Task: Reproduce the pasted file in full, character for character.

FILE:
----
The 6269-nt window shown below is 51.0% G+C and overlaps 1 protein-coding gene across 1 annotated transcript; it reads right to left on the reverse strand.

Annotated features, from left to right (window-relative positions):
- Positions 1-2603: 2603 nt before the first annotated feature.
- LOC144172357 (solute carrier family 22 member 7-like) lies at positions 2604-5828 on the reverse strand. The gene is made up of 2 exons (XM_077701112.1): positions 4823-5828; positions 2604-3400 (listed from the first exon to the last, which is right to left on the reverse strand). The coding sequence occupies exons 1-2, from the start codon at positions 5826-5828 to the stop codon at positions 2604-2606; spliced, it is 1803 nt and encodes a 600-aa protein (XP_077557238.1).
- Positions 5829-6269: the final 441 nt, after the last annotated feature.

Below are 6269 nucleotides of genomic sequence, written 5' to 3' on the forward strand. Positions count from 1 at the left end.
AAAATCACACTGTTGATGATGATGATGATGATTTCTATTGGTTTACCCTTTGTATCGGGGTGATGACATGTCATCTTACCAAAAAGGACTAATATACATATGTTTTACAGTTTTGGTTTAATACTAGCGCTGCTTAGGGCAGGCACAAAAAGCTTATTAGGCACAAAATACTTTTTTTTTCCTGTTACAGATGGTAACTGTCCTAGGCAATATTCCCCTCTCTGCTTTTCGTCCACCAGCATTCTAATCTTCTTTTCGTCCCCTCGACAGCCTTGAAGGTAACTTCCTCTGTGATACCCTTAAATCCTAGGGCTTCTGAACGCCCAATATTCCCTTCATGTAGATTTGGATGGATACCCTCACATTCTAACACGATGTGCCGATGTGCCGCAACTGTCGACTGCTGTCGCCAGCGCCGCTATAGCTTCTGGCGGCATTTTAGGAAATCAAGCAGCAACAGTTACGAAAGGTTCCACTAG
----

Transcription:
The 6269-nt window shown below is 51.0% G+C and overlaps 1 protein-coding gene across 1 annotated transcript; it reads right to left on the reverse strand.

Annotated features, from left to right (window-relative positions):
- Positions 1-2603: 2603 nt before the first annotated feature.
- LOC144172357 (solute carrier family 22 member 7-like) lies at positions 2604-5828 on the reverse strand. The gene is made up of 2 exons (XM_077701112.1): positions 4823-5828; positions 2604-3400 (listed from the first exon to the last, which is right to left on the reverse strand). The coding sequence occupies exons 1-2, from the start codon at positions 5826-5828 to the stop codon at positions 2604-2606; spliced, it is 1803 nt and encodes a 600-aa protein (XP_077557238.1).
- Positions 5829-6269: the final 441 nt, after the last annotated feature.

Below are 6269 nucleotides of genomic sequence, written 5' to 3' on the forward strand. Positions count from 1 at the left end.
AAAATCACACTGTTGATGATGATGATGATGATTTCTATTGGTTTACCCTTTGTATCGGGGTGATGACATGTCATCTTACCAAAAAGGACTAATATACATATGTTTTACAGTTTTGGTTTAATACTAGCGCTGCTTAGGGCAGGCACAAAAAGCTTATTAGGCACAAAATACTTTTTTTTTCCTGTTACAGATGGTAACTGTCCTAGGCAATATTCCCCTCTCTGCTTTTCGTCCACCAGCATTCTAATCTTCTTTTCGTCCCCTCGACAGCCTTGAAGGTAACTTCCTCTGTGATACCCTTAAATCCTAGGGCTTCTGAACGCCCAATATTCCCTTCATGTAGATTTGGATGGATACCCTCACATTCTAACACGATGTGCCGATGTGCCGCAACTGTCGACTGCTGTCGCCAGCGCCGCTATAGCTTCTGGCGGCATTTTAGGAAATCAAGCAGCAACAGTTACGAAAGGTTCCACTAG